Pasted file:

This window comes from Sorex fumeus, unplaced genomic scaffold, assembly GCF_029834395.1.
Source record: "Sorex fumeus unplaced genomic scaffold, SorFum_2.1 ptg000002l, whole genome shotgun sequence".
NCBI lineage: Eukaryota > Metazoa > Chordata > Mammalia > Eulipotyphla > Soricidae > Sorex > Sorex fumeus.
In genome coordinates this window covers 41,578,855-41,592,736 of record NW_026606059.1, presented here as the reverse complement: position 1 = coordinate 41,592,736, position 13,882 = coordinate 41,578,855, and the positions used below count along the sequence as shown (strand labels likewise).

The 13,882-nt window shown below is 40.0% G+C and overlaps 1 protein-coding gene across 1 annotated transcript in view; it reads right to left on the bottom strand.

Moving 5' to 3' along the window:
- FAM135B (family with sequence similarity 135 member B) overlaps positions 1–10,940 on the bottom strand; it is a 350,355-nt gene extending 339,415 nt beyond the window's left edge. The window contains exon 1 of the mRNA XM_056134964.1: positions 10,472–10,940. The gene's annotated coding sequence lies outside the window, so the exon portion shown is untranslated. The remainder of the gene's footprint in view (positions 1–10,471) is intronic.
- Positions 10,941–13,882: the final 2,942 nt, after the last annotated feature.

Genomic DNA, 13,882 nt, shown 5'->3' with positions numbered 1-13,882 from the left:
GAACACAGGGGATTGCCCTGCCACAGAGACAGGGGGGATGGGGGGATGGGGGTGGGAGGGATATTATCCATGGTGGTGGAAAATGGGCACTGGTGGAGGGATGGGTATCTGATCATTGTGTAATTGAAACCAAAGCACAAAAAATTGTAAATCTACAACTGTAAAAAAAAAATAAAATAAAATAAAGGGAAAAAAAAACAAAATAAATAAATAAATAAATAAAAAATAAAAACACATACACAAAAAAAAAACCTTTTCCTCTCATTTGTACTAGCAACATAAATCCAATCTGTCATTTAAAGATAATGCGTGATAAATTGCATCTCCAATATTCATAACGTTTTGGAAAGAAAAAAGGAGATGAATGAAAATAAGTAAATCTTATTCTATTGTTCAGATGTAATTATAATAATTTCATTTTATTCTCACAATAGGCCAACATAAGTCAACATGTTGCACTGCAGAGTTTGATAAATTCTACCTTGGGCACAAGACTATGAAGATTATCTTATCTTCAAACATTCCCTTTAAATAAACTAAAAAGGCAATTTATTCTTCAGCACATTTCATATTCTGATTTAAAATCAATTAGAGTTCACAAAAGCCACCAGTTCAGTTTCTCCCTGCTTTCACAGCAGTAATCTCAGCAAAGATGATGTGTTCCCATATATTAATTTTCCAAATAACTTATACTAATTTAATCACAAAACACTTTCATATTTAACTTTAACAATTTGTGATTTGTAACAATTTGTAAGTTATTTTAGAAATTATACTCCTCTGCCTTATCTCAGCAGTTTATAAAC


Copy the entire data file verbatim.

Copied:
This window comes from Sorex fumeus, unplaced genomic scaffold, assembly GCF_029834395.1.
Source record: "Sorex fumeus unplaced genomic scaffold, SorFum_2.1 ptg000002l, whole genome shotgun sequence".
NCBI lineage: Eukaryota > Metazoa > Chordata > Mammalia > Eulipotyphla > Soricidae > Sorex > Sorex fumeus.
In genome coordinates this window covers 41,578,855-41,592,736 of record NW_026606059.1, presented here as the reverse complement: position 1 = coordinate 41,592,736, position 13,882 = coordinate 41,578,855, and the positions used below count along the sequence as shown (strand labels likewise).

The 13,882-nt window shown below is 40.0% G+C and overlaps 1 protein-coding gene across 1 annotated transcript in view; it reads right to left on the bottom strand.

Moving 5' to 3' along the window:
- FAM135B (family with sequence similarity 135 member B) overlaps positions 1–10,940 on the bottom strand; it is a 350,355-nt gene extending 339,415 nt beyond the window's left edge. The window contains exon 1 of the mRNA XM_056134964.1: positions 10,472–10,940. The gene's annotated coding sequence lies outside the window, so the exon portion shown is untranslated. The remainder of the gene's footprint in view (positions 1–10,471) is intronic.
- Positions 10,941–13,882: the final 2,942 nt, after the last annotated feature.

Genomic DNA, 13,882 nt, shown 5'->3' with positions numbered 1-13,882 from the left:
GAACACAGGGGATTGCCCTGCCACAGAGACAGGGGGGATGGGGGGATGGGGGTGGGAGGGATATTATCCATGGTGGTGGAAAATGGGCACTGGTGGAGGGATGGGTATCTGATCATTGTGTAATTGAAACCAAAGCACAAAAAATTGTAAATCTACAACTGTAAAAAAAAAATAAAATAAAATAAAGGGAAAAAAAAACAAAATAAATAAATAAATAAATAAAAAATAAAAACACATACACAAAAAAAAAACCTTTTCCTCTCATTTGTACTAGCAACATAAATCCAATCTGTCATTTAAAGATAATGCGTGATAAATTGCATCTCCAATATTCATAACGTTTTGGAAAGAAAAAAGGAGATGAATGAAAATAAGTAAATCTTATTCTATTGTTCAGATGTAATTATAATAATTTCATTTTATTCTCACAATAGGCCAACATAAGTCAACATGTTGCACTGCAGAGTTTGATAAATTCTACCTTGGGCACAAGACTATGAAGATTATCTTATCTTCAAACATTCCCTTTAAATAAACTAAAAAGGCAATTTATTCTTCAGCACATTTCATATTCTGATTTAAAATCAATTAGAGTTCACAAAAGCCACCAGTTCAGTTTCTCCCTGCTTTCACAGCAGTAATCTCAGCAAAGATGATGTGTTCCCATATATTAATTTTCCAAATAACTTATACTAATTTAATCACAAAACACTTTCATATTTAACTTTAACAATTTGTGATTTGTAACAATTTGTAAGTTATTTTAGAAATTATACTCCTCTGCCTTATCTCAGCAGTTTATAAAC